You don't need a desk for most studying. In college, I'd sometimes drive our tractor into the woods and study while sitting on it. I love tractors and the woods, so just sitting on a tractor helped me meet my MDR (Minimum Daily Requirement) of pleasure. Sure, you can try the ascetic approach and not spice up your studying, but your mind will likely revolt and seek fun by wandering to pleasurable thoughts: daydreaming, in other words. I've also made studying more tolerable by driving to an unusual location and sitting in my car, a park, or beach.
Don't try to make studying more fun by playing your radio, TV, or iPod. This has been shown to distract even people who think they are immune to distractions.
The hours I've spent generating this reply have been almost torture because it kept me cooped up inside on one of the few gorgeous days left this year. The obvious solution is to use a laptop to untether me from my inside desk. That brings up a relevant point: for me, studying outside (even in one of my sheds) is enormously more fun than studying inside when the weather is nice.
Here are two sheds I built that I love to study in (the text will continue below the images):
Both sheds have a second story that give a fantastic view of the surrounding area. The joy of being in one of those spaces fulfills my need for pleasure, thus making it easier to focus on studying or thinking.
Studying can also be made more tolerable if you do it with someone. In medical school, I dreamed of dating a fellow classmate, who certainly would have studied more than the college (not med) student I later dated, but a moment of inattention caused me to blow my chance.
Substances that may help you study
Creatine (pronounced KRE-ah-tin, not KRE-ah-teen as so many people say) is often used by athletes seeking to increase muscular power, but it can also enhance mental energy and thereby lessen the “I’m too pooped to do anything” blahs that may keep you from studying—or make your mind wander while you do it. Researchers at the University of Sydney and Macquarie University in Australia have shown that creatine can significantly boost memory and general intelligence when given to vegetarians (whose diets supply less creatine) in a dose of 5 grams per day. Even carnivores and omnivores may benefit, because ingesting 5 grams of creatine per day from food would involve eating an impractically large amount of meat. The average dietary intake is about 1 gram.
Creatine is naturally present in meat and fish. The richest natural source is herring, which supplies 3 grams of creatine per pound (in contrast, salmon and beef have 2 grams, and tuna has 1.8, grams per pound). To obtain the optimal doses for augmenting concentration and muscle growth, the only practical option is to take a creatine supplement. Since their intake of creatine is poor, people who eat little fish or meat are especially likely to benefit from creatine supplementation. Studies have shown that vegetarians have lower baseline levels of creatine and thus obtain better results from taking supplements of it.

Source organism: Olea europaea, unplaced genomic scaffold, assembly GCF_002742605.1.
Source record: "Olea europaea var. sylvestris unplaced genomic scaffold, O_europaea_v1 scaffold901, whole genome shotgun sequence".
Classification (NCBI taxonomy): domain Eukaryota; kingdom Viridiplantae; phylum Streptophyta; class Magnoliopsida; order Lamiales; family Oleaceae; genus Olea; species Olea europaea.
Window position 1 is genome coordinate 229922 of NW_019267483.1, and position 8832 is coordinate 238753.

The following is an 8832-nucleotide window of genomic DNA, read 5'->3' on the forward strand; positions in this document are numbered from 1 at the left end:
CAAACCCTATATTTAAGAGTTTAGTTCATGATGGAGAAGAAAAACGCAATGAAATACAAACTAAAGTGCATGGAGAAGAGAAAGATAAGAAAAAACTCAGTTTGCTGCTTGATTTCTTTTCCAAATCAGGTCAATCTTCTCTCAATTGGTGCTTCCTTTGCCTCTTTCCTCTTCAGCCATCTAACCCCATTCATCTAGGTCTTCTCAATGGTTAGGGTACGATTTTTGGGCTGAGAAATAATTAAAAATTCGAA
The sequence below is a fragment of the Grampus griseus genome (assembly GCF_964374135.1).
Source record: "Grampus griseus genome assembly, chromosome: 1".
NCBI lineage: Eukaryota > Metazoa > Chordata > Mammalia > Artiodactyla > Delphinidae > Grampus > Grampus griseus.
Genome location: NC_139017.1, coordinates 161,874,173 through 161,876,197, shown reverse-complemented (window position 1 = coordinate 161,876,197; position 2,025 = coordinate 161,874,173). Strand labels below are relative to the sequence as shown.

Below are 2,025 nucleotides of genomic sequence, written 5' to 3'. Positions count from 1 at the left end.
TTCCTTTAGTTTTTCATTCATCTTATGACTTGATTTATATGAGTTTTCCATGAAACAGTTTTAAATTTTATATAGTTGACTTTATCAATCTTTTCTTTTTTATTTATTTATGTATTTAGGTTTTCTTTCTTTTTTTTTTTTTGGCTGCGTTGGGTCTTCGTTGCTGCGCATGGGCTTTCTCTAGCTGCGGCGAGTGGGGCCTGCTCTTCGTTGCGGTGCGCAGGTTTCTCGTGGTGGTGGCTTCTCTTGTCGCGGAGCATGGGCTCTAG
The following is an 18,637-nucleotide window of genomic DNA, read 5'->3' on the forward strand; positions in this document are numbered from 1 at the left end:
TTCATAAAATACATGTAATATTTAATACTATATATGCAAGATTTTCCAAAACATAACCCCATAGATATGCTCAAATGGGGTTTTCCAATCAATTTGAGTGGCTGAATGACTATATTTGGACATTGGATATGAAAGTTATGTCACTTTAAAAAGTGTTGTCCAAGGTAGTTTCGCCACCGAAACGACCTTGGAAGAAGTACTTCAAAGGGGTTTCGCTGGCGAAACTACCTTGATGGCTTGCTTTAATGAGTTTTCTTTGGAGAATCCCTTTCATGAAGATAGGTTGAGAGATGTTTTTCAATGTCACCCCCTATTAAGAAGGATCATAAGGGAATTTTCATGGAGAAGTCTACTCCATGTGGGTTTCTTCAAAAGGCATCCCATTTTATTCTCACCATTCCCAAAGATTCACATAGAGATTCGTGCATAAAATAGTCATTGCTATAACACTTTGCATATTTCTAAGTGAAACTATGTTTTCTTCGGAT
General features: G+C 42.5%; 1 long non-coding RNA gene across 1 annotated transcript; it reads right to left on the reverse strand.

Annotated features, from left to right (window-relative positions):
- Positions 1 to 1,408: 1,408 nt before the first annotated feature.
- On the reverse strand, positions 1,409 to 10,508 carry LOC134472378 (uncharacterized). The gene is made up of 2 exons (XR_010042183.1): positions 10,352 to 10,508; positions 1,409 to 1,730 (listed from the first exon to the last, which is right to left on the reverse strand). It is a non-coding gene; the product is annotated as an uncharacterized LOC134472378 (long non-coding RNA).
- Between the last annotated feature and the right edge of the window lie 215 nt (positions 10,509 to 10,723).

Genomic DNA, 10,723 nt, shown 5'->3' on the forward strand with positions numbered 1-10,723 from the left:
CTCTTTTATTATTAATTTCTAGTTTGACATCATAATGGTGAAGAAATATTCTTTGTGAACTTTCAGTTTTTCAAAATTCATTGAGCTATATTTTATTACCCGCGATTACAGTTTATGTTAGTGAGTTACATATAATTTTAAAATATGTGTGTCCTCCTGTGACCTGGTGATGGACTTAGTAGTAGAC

Personally, I noted a benefit even though I eat meat at most meals. The mental boost delivered by creatine is not like other neurostimulants like caffeine. Instead of feeling immediately peppy, I do not notice any effects for several hours. At that time, I can keep going, and going, and going, just like the Energizer® Bunny. I never feel sped up or “wired” (as I do with caffeine), but on the other hand, I realize that I am working noticeably faster and more efficiently than I otherwise would. While performing a task requiring intense focus, I am usually ready for a break after about five hours, but creatine can more than double this time. Thus, creatine may be useful for soldiers, racecar drivers, students, doctors, and others engaging in prolonged activities in which mental focus is crucial.
Users are often advised to take a loading dose of about 20 grams of creatine daily for five days (divided into four equal doses), then 5 to 10 grams daily thereafter as a maintenance dose. I’d recommend taking no more than 2 to 5 grams per day after the loading phase. The necessity of the loading dose is debatable, and some researchers claim that it is unnecessary. However, taking the loading dose may give you better results sooner. Physiologically, it makes sense, and it is consistent with the strategy that physicians often employ when they wish to expedite the action of a particular drug in the body.
Creatine seems to work better when it is taken with carbohydrates, which trigger the release of insulin, and with whey protein (The effect of whey isolate, creatine and resistance training on muscle fiber characteristics, strength and body composition. Cribb PJ, et al. Experimental Biology 2003 meeting. April 11-15. San Diego.)
Studies suggest that caffeine may negate the beneficial effects of creatine.